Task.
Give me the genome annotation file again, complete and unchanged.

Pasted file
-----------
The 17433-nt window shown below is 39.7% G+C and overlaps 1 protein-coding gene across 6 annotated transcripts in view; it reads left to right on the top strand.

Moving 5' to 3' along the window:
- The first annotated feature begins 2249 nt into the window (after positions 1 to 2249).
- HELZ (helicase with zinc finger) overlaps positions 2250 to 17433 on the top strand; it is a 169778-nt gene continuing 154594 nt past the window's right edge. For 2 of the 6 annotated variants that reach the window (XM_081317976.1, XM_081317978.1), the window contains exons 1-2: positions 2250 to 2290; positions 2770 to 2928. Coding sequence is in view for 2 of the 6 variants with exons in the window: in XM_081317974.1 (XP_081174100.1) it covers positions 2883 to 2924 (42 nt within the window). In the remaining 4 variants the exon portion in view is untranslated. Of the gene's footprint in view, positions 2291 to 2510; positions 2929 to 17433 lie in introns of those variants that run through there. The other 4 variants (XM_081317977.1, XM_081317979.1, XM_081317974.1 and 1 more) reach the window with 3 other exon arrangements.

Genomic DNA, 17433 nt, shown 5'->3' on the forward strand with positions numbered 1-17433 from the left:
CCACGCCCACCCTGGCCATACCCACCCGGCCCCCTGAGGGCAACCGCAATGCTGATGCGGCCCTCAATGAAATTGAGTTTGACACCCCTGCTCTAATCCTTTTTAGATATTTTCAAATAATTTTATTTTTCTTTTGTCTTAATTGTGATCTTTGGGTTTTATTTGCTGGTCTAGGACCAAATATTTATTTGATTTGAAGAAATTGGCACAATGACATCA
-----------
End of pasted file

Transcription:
The 17433-nt window shown below is 39.7% G+C and overlaps 1 protein-coding gene across 6 annotated transcripts in view; it reads left to right on the top strand.

Moving 5' to 3' along the window:
- The first annotated feature begins 2249 nt into the window (after positions 1 to 2249).
- HELZ (helicase with zinc finger) overlaps positions 2250 to 17433 on the top strand; it is a 169778-nt gene continuing 154594 nt past the window's right edge. For 2 of the 6 annotated variants that reach the window (XM_081317976.1, XM_081317978.1), the window contains exons 1-2: positions 2250 to 2290; positions 2770 to 2928. Coding sequence is in view for 2 of the 6 variants with exons in the window: in XM_081317974.1 (XP_081174100.1) it covers positions 2883 to 2924 (42 nt within the window). In the remaining 4 variants the exon portion in view is untranslated. Of the gene's footprint in view, positions 2291 to 2510; positions 2929 to 17433 lie in introns of those variants that run through there. The other 4 variants (XM_081317977.1, XM_081317979.1, XM_081317974.1 and 1 more) reach the window with 3 other exon arrangements.

Genomic DNA, 17433 nt, shown 5'->3' on the forward strand with positions numbered 1-17433 from the left:
CCACGCCCACCCTGGCCATACCCACCCGGCCCCCTGAGGGCAACCGCAATGCTGATGCGGCCCTCAATGAAATTGAGTTTGACACCCCTGCTCTAATCCTTTTTAGATATTTTCAAATAATTTTATTTTTCTTTTGTCTTAATTGTGATCTTTGGGTTTTATTTGCTGGTCTAGGACCAAATATTTATTTGATTTGAAGAAATTGGCACAATGACATCA